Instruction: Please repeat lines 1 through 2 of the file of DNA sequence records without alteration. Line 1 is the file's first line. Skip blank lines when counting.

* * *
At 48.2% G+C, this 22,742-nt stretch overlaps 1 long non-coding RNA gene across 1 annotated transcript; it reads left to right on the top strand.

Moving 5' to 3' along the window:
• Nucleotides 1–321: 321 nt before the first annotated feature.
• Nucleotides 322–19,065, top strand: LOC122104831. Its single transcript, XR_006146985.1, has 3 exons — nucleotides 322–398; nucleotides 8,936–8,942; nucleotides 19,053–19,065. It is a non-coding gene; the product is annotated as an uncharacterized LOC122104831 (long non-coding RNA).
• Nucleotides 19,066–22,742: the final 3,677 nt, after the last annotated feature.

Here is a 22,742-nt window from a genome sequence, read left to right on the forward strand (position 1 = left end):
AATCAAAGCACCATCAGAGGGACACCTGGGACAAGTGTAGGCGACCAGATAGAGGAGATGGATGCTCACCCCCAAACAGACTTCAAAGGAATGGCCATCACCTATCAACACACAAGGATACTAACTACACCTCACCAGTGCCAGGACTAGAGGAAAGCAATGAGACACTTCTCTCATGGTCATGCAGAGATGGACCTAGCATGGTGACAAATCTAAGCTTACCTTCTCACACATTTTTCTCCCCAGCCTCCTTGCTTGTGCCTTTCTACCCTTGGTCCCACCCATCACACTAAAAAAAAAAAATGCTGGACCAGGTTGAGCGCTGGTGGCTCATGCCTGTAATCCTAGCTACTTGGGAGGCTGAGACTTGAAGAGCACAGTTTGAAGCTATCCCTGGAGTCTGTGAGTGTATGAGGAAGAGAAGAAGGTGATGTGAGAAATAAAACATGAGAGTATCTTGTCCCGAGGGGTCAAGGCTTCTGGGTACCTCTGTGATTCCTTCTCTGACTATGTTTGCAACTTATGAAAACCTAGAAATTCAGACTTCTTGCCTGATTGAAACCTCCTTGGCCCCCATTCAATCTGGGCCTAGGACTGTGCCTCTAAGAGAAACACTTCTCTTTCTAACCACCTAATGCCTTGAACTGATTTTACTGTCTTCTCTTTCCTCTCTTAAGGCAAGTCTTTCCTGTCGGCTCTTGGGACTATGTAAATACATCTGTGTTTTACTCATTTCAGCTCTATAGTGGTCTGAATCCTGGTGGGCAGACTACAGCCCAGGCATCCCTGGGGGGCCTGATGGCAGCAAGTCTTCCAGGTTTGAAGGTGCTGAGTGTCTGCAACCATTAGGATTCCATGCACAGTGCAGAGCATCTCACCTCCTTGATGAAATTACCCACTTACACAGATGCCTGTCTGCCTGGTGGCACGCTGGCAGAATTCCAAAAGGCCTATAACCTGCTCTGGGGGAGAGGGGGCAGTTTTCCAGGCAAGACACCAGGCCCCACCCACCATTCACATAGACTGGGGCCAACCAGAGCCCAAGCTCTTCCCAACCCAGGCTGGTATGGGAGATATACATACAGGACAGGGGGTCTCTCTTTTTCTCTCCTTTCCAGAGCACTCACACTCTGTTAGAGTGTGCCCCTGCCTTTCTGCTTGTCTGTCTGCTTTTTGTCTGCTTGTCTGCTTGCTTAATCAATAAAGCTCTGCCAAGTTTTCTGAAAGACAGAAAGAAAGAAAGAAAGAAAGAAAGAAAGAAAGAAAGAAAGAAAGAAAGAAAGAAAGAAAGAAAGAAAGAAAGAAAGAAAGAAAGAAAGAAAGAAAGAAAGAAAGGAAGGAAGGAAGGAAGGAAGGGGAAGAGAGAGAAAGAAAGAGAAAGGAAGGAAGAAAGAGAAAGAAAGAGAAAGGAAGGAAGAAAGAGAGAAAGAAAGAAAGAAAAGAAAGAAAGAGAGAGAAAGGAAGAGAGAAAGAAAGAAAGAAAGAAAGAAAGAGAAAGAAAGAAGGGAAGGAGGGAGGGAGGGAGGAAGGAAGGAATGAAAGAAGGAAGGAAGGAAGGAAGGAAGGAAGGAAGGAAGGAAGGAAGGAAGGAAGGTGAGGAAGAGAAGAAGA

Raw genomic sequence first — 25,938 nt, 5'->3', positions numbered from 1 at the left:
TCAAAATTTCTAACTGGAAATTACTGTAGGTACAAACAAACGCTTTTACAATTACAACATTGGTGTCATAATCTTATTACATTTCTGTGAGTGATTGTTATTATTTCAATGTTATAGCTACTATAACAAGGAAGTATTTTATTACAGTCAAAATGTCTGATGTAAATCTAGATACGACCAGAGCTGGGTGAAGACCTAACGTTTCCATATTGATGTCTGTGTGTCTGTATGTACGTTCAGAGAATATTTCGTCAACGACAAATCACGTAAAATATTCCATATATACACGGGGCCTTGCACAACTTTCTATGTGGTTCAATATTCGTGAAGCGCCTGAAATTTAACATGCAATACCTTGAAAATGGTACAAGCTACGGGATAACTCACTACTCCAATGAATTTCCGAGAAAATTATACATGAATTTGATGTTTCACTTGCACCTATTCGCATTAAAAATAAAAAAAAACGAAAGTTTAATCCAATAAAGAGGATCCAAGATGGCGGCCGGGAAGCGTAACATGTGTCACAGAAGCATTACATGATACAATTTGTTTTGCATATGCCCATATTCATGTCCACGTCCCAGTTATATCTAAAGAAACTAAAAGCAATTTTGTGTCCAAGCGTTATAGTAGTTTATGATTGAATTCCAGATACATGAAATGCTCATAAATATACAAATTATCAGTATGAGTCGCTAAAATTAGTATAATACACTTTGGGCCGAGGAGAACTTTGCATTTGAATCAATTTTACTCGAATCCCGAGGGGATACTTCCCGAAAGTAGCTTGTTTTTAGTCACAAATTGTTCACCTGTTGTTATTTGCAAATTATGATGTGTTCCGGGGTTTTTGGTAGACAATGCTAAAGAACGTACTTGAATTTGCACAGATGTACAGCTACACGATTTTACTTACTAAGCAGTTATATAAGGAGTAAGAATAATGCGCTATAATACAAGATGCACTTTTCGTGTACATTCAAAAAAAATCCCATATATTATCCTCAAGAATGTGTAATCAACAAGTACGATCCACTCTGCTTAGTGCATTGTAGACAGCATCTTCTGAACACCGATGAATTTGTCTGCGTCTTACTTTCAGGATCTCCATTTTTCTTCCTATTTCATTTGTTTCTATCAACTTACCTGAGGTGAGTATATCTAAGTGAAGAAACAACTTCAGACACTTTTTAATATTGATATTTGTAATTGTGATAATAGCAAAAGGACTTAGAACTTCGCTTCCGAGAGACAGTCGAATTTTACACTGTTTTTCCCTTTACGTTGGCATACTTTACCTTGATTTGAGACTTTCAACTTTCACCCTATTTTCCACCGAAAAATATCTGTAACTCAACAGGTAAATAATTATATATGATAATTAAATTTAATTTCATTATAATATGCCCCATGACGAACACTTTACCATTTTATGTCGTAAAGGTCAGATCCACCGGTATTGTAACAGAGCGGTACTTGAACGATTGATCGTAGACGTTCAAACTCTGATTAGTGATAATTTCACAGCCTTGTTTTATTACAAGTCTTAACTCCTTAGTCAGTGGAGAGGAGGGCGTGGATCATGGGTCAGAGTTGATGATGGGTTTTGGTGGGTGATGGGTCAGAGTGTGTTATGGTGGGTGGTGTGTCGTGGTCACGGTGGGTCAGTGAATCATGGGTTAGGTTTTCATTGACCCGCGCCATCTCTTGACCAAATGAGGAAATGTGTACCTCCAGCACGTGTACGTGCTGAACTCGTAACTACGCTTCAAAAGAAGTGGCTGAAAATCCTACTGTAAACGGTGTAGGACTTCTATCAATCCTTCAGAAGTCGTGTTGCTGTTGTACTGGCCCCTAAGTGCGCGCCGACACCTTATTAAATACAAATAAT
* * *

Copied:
At 48.2% G+C, this 22,742-nt stretch overlaps 1 long non-coding RNA gene across 1 annotated transcript; it reads left to right on the top strand.

Moving 5' to 3' along the window: